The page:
Aluminum B-17s bomber vs Camouflaged B-17s bomber

To paint or not to paint? That was the question for US Army and Navy Air Forces in World War II.

In late 1943, the Army and Navy both decided to stop painting their fighters and bombers in camouflage colors.

From January 1944, all new B-17s, B-24s, P-38s, P-47s, and other aircraft, apart from specialized airplanes like the P-61 Black Widow, were sent into combat buffed in their original fresh-off-the-assembly-line aluminum shine.

The reason behind the change was straightforward: not painting airplanes was cheaper, faster, and less resource intensive than painting them. The Allies needed more planes in the sky right away, regardless of how they looked.

The military had originally camouflaged its aircraft with variations on a two-toned theme: olive drab on the upper surfaces, and flat gray on the lower. The scheme was designed to make the planes blend into the sky from below and the ground from above.

In February 1944, the first glimmering silver bombers began arriving to squadrons in the Eighth Air Force in England. Crews weren’t happy with the change.

They worried that the new planes would stand out from the older ones, making them more obvious targets for the enemy.

Air Force brass tried to reassure the bomber crews and fighter pilots. Camouflage, they said, mostly helped when planes were on the ground. In the air, the planes gained little protection from the paint jobs. The loud engines and contrails were dead giveaways, regardless of how shiny the planes were. Plus, the Germans used radar to track aircraft. Fancy paint schemes were a senseless waste of resources.

Still, the US military conducted studies to compare whether painted or unpainted airplanes performed better in combat.

The results were startling, if seemingly contradictory.

According to a fine 2014 article by Dwight Jon Zimmerman on the Defense Media Network, the tests showed that unpainted airplanes performed better than painted ones.

The issue, Zimmerman explains, was weight. The 35 gallons of paints needed to coast a B-17 weighed a whopping 300 pounds after it dried. Leaving a Fighting Fortress unpainted thus increased capacity for extra ordnance and added some zip in flight.

Keith Mann of the excellent WWII US Bombers YouTube channel, however, draws slightly different conclusions from the evidence. His in-depth video focuses on the case of the B-17.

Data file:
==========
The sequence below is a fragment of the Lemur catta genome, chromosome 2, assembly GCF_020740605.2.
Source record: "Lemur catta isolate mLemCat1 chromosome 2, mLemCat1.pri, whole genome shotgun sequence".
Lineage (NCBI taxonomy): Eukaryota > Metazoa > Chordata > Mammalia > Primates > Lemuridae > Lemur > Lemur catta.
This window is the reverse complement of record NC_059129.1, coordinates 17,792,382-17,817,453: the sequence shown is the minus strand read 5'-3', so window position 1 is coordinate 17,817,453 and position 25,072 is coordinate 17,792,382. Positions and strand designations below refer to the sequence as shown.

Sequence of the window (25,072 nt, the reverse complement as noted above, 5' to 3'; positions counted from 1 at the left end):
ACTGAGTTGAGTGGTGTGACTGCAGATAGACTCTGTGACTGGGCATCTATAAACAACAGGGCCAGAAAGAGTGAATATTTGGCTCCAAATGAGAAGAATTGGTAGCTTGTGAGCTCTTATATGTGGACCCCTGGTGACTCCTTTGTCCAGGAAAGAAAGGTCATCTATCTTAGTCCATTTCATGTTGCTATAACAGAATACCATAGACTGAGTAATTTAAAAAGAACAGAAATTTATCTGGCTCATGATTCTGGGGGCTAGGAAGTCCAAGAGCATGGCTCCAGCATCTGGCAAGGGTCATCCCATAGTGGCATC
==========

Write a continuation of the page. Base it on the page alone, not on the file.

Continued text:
The Air Force conducted flight tests in March 1944 comparing painted and unpainted B-17s. The results showed that painted B-17s flew 2.5 to 4.5 miles per hour faster than unpainted ones at the same engine power.

The difference in weight, he says, was negligible (75 pounds, not 300). The key, rather, was surface drag.

The paint, it turned out, helped to fill small gaps around rivets and seams, improving aerodynamics and reducing drag.

Closeup of B-17s bomber rivets and lap joints

Still from WWII US Bombers, “B-17 Bomber Paint Vs No Paint, Unexpected Results”

Under combat flight conditions, a painted B-17 would maintain the same airspeed as an unpainted B-17 with a 3 percent increase in engine power. The unpainted B-17 consumed 3 percent more fuel than the painted B-17 for the same mission range. The weight of the extra fuel required by the unpainted B-17 offset any advantage it had gained from the lack of paint.

When it came to performance, the painted surface had the advantage, at least with the B-17.

But that wasn’t the case, Keith Mann points out, with the more modern B-29. B-29 bombers boasted cleaner surfaces with flush fasteners and skin butt joints. The result was minimal drag. These large bombers, used in the Pacific War, didn’t need paint to improve their aerodynamics.

Closeup of B-29 bomber rivets and butt joints

Still from WWII US Bombers, “B-17 Bomber Paint Vs No Paint, Unexpected Results”

In all cases, the key to performance was a smooth, polished surface.

Combat tactical commands knew that from the beginning.

In early 1943, the War Department in Washington, DC, asked commanders overseeing air operations in Europe and the Pacific whether they preferred painted or unpainted planes.

“We don’t care,” they responded as if with one voice. “So long as they airplane skins are smooth.”

Either keep them painted or smooth the bodies some other way, they said.

So, in January 1944, one last step was introduced into the production process for war planes. Each plane received not paint, but a wax coating or a lightweight clear coat.

This final step filled the gaps and saved the time, weight, and cost of giving aircraft two-toned color schemes.

There also seems to have been an intangible benefit from sending crews up in gleaming silver airplanes rather than olive drab ones. Anecdotal reports suggested air crews eventually experienced a morale boost from the shiny planes. The glimmering fuselages became a mark of Allied air superiority.

“Here we are. Come and get us,” they seemed to say.

Top image: Airwolfhound, CC BY-SA 2.0, via Wikimedia Commons